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When a 'Single White Female' places an ad in the press for a similar woman to rent a room (to replace the boyfriend she's just left), all the applicants seem weird. Then along comes a level headed woman who seems to be just right. The new lodger has a secret past which haunts her. Written by
For the scene where Jennifer Jason Leigh seduces Bridget Fonda's boyfriend, without him realizing at first that she isn't who he thinks she is, Leigh was still having her make-up applied so the scene was shot with Bridget Fonda playing her own double. It was only the first part of the scene where the woman gets into bed (shot from the back) which Fonda did, as Leigh's character, as Fonda's character. The rest is done by Leigh. See more »
After Heddy receives the phone call from her father, she hangs up and takes the phone off the hook. As she walks away, a busy signal is heard. Heddy yanks the phone out of the wall, yet a busy signal can still be heard. See more »
Well, he will cheat on you again - that's a promise. And when he does, don't come crying to me, because... I've had it with you. You're so FUCKING weak!
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The promise is let down by a muddle of drama and action
After her partner moves out Allie Jones (Fonda) invites Hedra Carlson (Leigh) to move in, only Hedra has a few dark secrets and soon causes problems for her roommate.
The 1990's was a big step towards engaging actresses into more notable lead roles. Kathy Bates in Misery, Susan Sarandon and Gena Davis in Thelma and Louise and Jodie Foster in Silence of the Lambs turned many memorable Oscar winners and nominees in some fantastic pictures and the playing field seemed to generate more female stars who are still remembered today. So a year after Ridley Scott's dramatic Thelma and Louise picture in 1991 could Fonda and Leigh generate the same level of press attention and accolade? The premise was definitely there. The claustrophobic feel of the plot with a stalker of a room mate and obsession reflects the nature of Kathy Bates' character in Misery and the whole love and cheating concepts could easily merit those reflected in Scott's picture but this never materialized. We are left with some, what can only be described as dull and boring soap styled concepts. The whole 'my partner has left me and now I'm depressed' is as flat as a pancake and Leigh's inclusion, whilst initially spicing things up became equally dull.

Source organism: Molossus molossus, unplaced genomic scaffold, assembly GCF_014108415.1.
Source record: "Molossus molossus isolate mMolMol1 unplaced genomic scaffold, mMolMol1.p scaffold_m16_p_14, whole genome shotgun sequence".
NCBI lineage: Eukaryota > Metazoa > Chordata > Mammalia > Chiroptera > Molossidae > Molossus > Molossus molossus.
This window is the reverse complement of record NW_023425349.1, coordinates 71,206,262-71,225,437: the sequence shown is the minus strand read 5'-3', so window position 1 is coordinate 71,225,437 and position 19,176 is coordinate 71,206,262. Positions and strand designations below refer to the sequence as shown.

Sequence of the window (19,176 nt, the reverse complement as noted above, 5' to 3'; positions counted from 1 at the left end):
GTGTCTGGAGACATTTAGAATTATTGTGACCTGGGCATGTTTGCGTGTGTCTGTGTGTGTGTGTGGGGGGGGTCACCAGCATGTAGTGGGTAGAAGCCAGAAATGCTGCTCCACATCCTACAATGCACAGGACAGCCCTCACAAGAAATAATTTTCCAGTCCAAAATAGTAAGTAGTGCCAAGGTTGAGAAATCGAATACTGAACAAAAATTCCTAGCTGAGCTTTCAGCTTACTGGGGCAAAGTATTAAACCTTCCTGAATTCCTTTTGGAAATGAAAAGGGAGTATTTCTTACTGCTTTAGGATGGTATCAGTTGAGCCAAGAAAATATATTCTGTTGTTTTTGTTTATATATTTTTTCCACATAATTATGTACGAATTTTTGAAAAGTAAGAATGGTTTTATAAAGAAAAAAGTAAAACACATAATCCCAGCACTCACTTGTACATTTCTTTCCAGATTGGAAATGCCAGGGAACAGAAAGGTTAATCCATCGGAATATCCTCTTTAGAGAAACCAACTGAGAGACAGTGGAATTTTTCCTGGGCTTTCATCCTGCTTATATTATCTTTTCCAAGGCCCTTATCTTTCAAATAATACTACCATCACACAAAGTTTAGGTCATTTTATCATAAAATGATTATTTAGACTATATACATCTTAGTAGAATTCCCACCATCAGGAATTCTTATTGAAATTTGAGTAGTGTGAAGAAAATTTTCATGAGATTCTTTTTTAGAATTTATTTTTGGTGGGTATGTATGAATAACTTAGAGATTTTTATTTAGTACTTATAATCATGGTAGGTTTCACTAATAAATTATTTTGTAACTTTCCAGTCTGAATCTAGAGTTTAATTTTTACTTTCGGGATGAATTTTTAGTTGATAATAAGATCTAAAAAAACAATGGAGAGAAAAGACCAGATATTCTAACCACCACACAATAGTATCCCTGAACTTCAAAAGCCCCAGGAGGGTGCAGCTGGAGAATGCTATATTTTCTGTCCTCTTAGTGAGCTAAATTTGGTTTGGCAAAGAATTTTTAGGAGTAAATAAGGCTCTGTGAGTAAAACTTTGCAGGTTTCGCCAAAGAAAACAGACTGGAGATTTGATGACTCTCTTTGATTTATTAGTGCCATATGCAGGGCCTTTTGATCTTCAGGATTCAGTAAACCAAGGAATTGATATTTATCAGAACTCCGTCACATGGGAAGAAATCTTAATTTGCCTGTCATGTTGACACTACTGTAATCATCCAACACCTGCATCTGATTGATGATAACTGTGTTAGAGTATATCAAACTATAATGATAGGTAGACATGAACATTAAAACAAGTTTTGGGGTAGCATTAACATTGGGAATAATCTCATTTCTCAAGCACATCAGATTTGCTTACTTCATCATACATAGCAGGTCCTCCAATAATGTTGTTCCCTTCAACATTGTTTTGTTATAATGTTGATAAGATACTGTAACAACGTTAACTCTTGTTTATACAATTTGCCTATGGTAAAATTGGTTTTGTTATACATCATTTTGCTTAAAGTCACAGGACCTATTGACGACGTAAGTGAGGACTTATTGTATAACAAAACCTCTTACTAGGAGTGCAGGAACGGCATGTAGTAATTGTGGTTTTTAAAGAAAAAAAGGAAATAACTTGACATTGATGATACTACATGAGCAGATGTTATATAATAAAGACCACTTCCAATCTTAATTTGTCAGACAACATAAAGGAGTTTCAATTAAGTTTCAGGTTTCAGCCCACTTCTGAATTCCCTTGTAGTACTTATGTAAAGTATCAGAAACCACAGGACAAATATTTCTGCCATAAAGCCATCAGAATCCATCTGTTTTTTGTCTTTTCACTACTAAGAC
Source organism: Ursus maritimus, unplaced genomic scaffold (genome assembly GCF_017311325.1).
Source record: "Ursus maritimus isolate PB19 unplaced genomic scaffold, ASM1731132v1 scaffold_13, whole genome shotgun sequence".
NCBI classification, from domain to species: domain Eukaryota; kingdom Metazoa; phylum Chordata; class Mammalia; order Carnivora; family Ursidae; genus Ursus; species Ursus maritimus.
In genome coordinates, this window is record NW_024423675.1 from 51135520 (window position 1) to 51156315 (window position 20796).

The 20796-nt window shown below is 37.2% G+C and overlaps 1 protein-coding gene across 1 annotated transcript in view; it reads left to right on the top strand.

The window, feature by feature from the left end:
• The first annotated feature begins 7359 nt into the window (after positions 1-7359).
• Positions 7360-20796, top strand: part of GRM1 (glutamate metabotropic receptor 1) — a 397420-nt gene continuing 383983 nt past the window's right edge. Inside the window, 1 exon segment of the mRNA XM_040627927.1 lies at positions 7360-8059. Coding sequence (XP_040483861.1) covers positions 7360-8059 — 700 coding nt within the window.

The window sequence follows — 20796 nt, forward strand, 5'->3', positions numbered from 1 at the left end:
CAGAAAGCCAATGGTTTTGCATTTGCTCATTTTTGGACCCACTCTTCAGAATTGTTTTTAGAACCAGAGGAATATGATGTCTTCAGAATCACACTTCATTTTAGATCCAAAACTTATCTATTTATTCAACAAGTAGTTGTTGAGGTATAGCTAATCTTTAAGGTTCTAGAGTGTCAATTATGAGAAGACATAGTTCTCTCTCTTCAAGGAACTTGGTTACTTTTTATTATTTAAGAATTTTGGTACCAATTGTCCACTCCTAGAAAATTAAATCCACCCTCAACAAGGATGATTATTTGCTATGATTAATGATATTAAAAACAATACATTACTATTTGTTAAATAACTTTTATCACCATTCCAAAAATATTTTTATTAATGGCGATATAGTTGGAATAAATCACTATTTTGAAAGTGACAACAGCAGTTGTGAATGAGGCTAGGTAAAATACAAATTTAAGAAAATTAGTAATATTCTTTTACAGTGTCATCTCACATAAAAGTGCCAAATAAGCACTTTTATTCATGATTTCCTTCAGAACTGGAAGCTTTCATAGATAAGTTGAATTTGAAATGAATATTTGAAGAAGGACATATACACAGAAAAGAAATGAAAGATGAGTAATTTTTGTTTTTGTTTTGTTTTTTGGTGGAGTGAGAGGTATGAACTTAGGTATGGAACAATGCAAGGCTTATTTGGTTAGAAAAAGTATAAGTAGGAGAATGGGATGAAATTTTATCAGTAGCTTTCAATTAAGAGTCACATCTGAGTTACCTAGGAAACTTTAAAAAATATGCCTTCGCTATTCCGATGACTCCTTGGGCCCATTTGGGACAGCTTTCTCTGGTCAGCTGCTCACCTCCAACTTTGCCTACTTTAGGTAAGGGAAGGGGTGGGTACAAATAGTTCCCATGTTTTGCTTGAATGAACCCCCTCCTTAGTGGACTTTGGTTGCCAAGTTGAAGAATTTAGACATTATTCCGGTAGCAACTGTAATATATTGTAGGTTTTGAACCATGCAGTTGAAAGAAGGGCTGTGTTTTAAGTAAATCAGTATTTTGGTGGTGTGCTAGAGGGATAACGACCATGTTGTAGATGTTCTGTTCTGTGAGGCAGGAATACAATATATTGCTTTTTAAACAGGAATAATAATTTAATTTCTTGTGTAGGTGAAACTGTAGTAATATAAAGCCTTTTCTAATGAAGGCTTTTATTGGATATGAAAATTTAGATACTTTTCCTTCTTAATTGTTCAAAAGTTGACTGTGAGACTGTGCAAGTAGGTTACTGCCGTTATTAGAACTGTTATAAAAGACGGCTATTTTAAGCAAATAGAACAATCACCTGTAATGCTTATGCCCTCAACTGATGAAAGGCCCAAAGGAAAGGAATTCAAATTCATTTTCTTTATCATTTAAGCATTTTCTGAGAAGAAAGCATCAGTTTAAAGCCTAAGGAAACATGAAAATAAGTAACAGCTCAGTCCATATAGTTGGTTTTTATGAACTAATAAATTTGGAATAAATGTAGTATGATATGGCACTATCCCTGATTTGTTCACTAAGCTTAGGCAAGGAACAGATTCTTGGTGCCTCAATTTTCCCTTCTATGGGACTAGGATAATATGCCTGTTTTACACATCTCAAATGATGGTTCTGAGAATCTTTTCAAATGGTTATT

What follows is a collection of mad antics by Leigh's awkward character and Fonda's struggling Allie. The pairing isn't too bad. There are some spicy moments that generate good drama and tension between the pair. The whole dog thing is a good reflection, as is the already mentioned stunning climax.
The direction by Schroeder is frequently muddled. From high shots to low shots and the inclusion of the odd tracking shots there is never a settling momentum to carry the picture through its dramatic stages. The final half an hour is well handled as the script notches up a gear into flowing momentum with a good final ending.
If you feel inclined to turn off after ten minutes then you can be forgiven as there is little to match your enthusiasm for this picture.
But if you get up to the inclusion of the dog then you may as well carry on as the final stages generate some stunning tension.
Single White Female is what you may call a wonderful promise that was horribly muddled. It's described as a dramatic thriller and the whole 'drama' part is evident throughout being soapier than a Dove product, but the thriller tag never is evident still the stunning climax that is great, but simply not justification of what we saw, and we are simply rolling our heads and imagining what could have been.
5 of 7 people found this review helpful.
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